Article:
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Old 02-16-2005, 11:14 AM   #95
Mike Sigman
Location: Durango, CO
Join Date: Feb 2005
Posts: 4,123
United_States
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Re: Competition in Aikido

Quote:
Rob Liberti wrote:
Would someone who has had the objective to win and has been successful for several years be willing to completely drop their arm strength (and let arms fall by their weight alone) knowing that they will lose competition after competition in order to break-through to a deeper level of aikido exclusively based on blending and kokyu - and only then start winning again?
Hi Rob:

I'm trying to think of an easy way to say this, but essentially the point I want to make is that "not using muscular strength" is not the same thing as "using no muscles". For instance, if you are going to push a large white refrigerator on a hard floor (i.e,., it'll slide OK and takes some force but not too much), you can put your hands on the side of the refrigerator and push it by just pushing your middle forward (i.e., when the middle goes forward the hands are 'attached' to it and they never lag behind the forward movement of the middle). That sort of push is different from you standing near the refrigerator, making a 'tower' of your body, and pushing the refrigerator with your arms and shoulders working off the 'tower'.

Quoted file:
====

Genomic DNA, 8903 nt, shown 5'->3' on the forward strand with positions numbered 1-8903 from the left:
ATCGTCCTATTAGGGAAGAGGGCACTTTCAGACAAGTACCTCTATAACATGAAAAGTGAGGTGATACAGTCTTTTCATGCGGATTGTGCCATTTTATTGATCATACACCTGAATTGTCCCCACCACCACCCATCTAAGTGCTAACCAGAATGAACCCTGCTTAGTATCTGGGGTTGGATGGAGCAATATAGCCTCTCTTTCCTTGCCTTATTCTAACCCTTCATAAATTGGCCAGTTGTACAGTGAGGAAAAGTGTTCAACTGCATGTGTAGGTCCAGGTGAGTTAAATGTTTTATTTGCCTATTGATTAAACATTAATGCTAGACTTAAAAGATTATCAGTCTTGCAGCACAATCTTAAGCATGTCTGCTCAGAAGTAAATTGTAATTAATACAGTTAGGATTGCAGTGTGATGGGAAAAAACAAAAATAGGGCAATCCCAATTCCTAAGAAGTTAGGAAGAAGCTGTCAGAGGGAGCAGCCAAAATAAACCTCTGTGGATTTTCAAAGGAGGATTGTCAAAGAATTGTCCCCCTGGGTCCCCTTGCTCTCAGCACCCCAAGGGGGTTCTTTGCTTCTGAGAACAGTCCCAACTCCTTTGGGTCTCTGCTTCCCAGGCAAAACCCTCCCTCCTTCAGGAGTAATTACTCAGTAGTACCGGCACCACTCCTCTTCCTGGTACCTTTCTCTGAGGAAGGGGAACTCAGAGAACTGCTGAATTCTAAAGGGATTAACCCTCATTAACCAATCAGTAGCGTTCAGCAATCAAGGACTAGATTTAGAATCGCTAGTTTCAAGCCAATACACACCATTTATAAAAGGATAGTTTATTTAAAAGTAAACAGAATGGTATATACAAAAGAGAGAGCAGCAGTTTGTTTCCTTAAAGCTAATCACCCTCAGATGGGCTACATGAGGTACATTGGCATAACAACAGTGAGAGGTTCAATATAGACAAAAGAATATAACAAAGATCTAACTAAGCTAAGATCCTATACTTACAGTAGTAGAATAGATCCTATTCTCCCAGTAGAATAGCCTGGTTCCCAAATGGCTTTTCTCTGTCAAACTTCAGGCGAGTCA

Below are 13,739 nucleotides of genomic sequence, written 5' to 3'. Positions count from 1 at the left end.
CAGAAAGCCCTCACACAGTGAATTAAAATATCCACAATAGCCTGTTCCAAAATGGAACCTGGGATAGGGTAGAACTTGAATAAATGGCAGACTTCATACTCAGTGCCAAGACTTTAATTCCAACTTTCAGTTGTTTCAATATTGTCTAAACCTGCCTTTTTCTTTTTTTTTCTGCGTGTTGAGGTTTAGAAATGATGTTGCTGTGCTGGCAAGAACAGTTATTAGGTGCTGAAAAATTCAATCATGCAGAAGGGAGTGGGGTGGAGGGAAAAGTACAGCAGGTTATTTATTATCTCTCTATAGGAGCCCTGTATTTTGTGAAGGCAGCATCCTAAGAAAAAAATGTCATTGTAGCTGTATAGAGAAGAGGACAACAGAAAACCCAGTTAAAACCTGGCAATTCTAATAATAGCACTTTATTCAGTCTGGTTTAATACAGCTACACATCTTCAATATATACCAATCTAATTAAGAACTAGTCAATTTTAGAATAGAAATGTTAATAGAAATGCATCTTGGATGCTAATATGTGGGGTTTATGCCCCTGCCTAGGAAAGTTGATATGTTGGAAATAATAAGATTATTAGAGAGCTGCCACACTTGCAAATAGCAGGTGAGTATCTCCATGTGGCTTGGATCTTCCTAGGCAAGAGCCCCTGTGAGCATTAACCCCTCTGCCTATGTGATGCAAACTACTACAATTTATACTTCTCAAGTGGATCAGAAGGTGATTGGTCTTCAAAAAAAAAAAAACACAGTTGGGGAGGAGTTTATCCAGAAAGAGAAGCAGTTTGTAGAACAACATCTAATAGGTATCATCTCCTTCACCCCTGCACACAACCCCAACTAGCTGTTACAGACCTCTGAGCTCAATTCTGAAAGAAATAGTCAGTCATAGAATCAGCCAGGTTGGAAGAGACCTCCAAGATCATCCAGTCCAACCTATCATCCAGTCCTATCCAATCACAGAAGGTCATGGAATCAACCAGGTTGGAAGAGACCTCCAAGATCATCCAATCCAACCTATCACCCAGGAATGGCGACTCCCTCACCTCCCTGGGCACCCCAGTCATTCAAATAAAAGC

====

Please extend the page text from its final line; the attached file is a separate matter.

The latter way of doing it takes more arm and shoulder muscle, but the first way requires that the torso, shoulder, and arms become 'transmitters' of the middle's movement, which in turn derives from the solid ground. If you total the amount of muscles involved in the two ways of pushing the refrigerator, the way using the middle uses more muscles, but with less effort per muscle. In other words, the idea is not that you quit using strength, you use it spread out over more of the body... i.e., it's a different way of using strength (it's more complex than my description; I'm simplifying), not a loss of strength.

FWIW

Mike
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